Every good journalist is part saint, part rat: honour the saint and you risk sanctifying the rat
SI MON JENKINS he British press is cock-a-hoop. David Mellor warned that it was 'drinking in the last-chance saloon' and threatened to ram a privacy law down its throat. The last-chance saloon is where the press loves to drink. It invited Mr Mellor to join it there, loaded him with hooch and shot him in the back. This week Jonathan Aitken decided to take his turn at the bar. He may survive. I doubt if he will win.
There is no cheek of which the press is now not capable. Last week it capped a year of unprecedented intrusion into the private lives of politicians and royalty by showering honours on what is termed 'boa journalism'. The Daily Mail and News of the World were 'newspapers of the year'. Intru- sion front pages covered the awards screen. The judges admired `Di's Cranky Phone Calls', 'Camilla to Divorce' and revelations about John Major's early love life. Nor was this the end of the brass. The organisers summoned to a dinner-dance at the Lon- don Hilton none other than Lord Wake- ham, chairman of the Press Complaints Commission.
The commission's job is to make the press less intrusive, and it has spectacularly failed to do so. Standing there in his din- ner-jacket, Lord Wakeham looked like the Chicago police chief at a Friends of Al Capone benefit gala during Prohibition. He was told to hand out the prizes and shake the hands that had brought down a dozen of his former colleagues. I was amazed he did not 'make his excuses and leave'. Instead his lordship stood with a wan smile on his face and congratulated the News of the World, the Sun, the Daily Mirror and the Daily Mail. The News of the World celebrat- ed its award on Sunday by 'outing' yet another MP, Richard Spring, for a wholly private peccadillo. Mr Spring paid the News of the World the compliment of resigning.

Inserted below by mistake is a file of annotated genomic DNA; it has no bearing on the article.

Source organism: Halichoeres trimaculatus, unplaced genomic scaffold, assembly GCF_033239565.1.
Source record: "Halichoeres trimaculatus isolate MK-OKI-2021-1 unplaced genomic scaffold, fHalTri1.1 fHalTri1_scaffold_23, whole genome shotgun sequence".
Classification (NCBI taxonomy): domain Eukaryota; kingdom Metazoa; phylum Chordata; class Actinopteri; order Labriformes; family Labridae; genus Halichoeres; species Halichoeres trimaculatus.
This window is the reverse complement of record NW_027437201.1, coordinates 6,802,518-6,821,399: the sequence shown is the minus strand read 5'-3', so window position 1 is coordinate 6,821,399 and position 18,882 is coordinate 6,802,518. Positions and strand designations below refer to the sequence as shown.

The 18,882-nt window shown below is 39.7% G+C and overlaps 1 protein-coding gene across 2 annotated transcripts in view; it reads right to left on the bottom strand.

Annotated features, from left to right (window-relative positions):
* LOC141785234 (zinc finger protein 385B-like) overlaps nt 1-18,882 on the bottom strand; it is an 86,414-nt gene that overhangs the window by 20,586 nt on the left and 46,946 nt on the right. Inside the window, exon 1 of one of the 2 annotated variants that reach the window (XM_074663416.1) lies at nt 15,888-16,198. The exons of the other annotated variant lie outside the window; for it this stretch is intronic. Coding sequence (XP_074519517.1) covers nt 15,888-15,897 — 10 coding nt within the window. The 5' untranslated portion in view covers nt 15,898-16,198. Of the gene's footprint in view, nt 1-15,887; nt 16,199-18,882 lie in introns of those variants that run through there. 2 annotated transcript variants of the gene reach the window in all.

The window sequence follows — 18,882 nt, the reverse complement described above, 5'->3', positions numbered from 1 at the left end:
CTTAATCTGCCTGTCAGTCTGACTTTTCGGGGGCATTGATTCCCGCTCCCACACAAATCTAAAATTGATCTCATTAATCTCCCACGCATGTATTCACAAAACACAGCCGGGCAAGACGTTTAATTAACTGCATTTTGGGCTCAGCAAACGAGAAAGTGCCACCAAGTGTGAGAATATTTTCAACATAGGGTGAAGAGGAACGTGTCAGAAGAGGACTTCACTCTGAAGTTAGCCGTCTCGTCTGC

As I left the Hilton, a colleague declared that nobody would dare criticise the occa- sion. It is not done for 'quality newspapers' to attack tabloid behaviour. They are expected to be primly above that sort of thing, or they risk being regarded as profes- sional wimps who never get their hands dirty on the 'real' stories. Besides, any criti- cism is sour grapes. The broadsheet editors who ran from the Hilton last week swearing they would boycott the awards next year would gladly accept any accolade if it was good for promotion.
Perhaps you should never 'honour' a journalist. Every good journalist is part saint, part rat. Honour the saint and you risk sanctifying the rat. The Americans have coped with this by sanctifying the entire profession. Their Pulitzer prize, named after the most scurrilous of propri- etors, puts reporters on a par with novelists and musicians. Awards go to papers that enjoy profitable monopolies and can thus keep reporters on stories for expensive lengths of time. Winners tend to be dull and worthy. This encourages American journalists in the belief that they are gods of the Republic, a little higher than Sena- tors.